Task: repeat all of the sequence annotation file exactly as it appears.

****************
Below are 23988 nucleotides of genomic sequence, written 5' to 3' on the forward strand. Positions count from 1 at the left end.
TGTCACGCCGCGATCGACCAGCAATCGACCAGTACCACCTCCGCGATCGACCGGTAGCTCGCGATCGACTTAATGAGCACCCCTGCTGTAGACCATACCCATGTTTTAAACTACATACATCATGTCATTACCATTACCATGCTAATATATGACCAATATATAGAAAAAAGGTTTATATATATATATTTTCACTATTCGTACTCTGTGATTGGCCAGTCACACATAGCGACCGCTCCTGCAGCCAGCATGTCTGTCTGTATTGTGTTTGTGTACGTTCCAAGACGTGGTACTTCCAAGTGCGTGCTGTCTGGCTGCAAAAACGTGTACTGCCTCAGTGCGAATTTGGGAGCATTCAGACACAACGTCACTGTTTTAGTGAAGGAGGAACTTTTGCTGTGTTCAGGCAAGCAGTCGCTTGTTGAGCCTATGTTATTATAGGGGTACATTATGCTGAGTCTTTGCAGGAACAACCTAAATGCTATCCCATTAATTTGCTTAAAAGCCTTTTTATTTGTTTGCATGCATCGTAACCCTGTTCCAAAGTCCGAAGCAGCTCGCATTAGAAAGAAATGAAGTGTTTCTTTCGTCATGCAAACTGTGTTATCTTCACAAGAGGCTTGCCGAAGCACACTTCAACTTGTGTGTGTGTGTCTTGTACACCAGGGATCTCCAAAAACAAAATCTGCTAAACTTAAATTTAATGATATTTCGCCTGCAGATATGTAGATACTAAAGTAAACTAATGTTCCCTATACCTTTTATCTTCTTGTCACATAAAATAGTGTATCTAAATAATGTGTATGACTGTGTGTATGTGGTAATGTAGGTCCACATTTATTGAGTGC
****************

Below are 23988 nucleotides of genomic sequence, written 5' to 3' on the forward strand. Positions count from 1 at the left end.
TGTCACGCCGCGATCGACCAGCAATCGACCAGTACCACCTCCGCGATCGACCGGTAGCTCGCGATCGACTTAATGAGCACCCCTGCTGTAGACCATACCCATGTTTTAAACTACATACATCATGTCATTACCATTACCATGCTAATATATGACCAATATATAGAAAAAAGGTTTATATATATATATTTTCACTATTCGTACTCTGTGATTGGCCAGTCACACATAGCGACCGCTCCTGCAGCCAGCATGTCTGTCTGTATTGTGTTTGTGTACGTTCCAAGACGTGGTACTTCCAAGTGCGTGCTGTCTGGCTGCAAAAACGTGTACTGCCTCAGTGCGAATTTGGGAGCATTCAGACACAACGTCACTGTTTTAGTGAAGGAGGAACTTTTGCTGTGTTCAGGCAAGCAGTCGCTTGTTGAGCCTATGTTATTATAGGGGTACATTATGCTGAGTCTTTGCAGGAACAACCTAAATGCTATCCCATTAATTTGCTTAAAAGCCTTTTTATTTGTTTGCATGCATCGTAACCCTGTTCCAAAGTCCGAAGCAGCTCGCATTAGAAAGAAATGAAGTGTTTCTTTCGTCATGCAAACTGTGTTATCTTCACAAGAGGCTTGCCGAAGCACACTTCAACTTGTGTGTGTGTGTCTTGTACACCAGGGATCTCCAAAAACAAAATCTGCTAAACTTAAATTTAATGATATTTCGCCTGCAGATATGTAGATACTAAAGTAAACTAATGTTCCCTATACCTTTTATCTTCTTGTCACATAAAATAGTGTATCTAAATAATGTGTATGACTGTGTGTATGTGGTAATGTAGGTCCACATTTATTGAGTGC